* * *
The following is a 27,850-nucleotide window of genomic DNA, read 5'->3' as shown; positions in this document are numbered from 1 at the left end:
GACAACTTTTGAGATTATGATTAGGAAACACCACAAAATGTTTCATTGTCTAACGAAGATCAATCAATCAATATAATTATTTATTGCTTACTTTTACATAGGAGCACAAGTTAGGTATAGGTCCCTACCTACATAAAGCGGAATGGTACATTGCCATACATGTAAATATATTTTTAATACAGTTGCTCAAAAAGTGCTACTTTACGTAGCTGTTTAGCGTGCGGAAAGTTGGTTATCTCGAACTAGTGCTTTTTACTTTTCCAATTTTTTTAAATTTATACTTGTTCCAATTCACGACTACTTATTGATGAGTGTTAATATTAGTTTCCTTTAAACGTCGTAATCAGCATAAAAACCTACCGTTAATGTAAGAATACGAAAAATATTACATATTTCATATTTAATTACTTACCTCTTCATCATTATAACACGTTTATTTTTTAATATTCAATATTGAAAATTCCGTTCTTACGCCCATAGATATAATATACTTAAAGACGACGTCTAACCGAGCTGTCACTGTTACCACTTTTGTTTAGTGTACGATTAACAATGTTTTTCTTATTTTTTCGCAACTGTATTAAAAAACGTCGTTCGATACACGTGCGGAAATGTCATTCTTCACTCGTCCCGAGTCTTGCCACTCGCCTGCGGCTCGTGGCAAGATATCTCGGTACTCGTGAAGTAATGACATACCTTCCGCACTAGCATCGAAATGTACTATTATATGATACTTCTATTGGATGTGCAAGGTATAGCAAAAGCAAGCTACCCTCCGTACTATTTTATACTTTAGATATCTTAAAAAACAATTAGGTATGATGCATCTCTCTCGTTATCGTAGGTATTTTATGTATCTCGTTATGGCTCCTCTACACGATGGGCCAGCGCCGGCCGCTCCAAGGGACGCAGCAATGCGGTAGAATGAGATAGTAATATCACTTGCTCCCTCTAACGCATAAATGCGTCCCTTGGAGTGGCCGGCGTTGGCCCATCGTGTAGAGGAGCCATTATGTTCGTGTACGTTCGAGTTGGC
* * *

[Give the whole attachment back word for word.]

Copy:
The following is a 27,850-nucleotide window of genomic DNA, read 5'->3' as shown; positions in this document are numbered from 1 at the left end:
GACAACTTTTGAGATTATGATTAGGAAACACCACAAAATGTTTCATTGTCTAACGAAGATCAATCAATCAATATAATTATTTATTGCTTACTTTTACATAGGAGCACAAGTTAGGTATAGGTCCCTACCTACATAAAGCGGAATGGTACATTGCCATACATGTAAATATATTTTTAATACAGTTGCTCAAAAAGTGCTACTTTACGTAGCTGTTTAGCGTGCGGAAAGTTGGTTATCTCGAACTAGTGCTTTTTACTTTTCCAATTTTTTTAAATTTATACTTGTTCCAATTCACGACTACTTATTGATGAGTGTTAATATTAGTTTCCTTTAAACGTCGTAATCAGCATAAAAACCTACCGTTAATGTAAGAATACGAAAAATATTACATATTTCATATTTAATTACTTACCTCTTCATCATTATAACACGTTTATTTTTTAATATTCAATATTGAAAATTCCGTTCTTACGCCCATAGATATAATATACTTAAAGACGACGTCTAACCGAGCTGTCACTGTTACCACTTTTGTTTAGTGTACGATTAACAATGTTTTTCTTATTTTTTCGCAACTGTATTAAAAAACGTCGTTCGATACACGTGCGGAAATGTCATTCTTCACTCGTCCCGAGTCTTGCCACTCGCCTGCGGCTCGTGGCAAGATATCTCGGTACTCGTGAAGTAATGACATACCTTCCGCACTAGCATCGAAATGTACTATTATATGATACTTCTATTGGATGTGCAAGGTATAGCAAAAGCAAGCTACCCTCCGTACTATTTTATACTTTAGATATCTTAAAAAACAATTAGGTATGATGCATCTCTCTCGTTATCGTAGGTATTTTATGTATCTCGTTATGGCTCCTCTACACGATGGGCCAGCGCCGGCCGCTCCAAGGGACGCAGCAATGCGGTAGAATGAGATAGTAATATCACTTGCTCCCTCTAACGCATAAATGCGTCCCTTGGAGTGGCCGGCGTTGGCCCATCGTGTAGAGGAGCCATTATGTTCGTGTACGTTCGAGTTGGC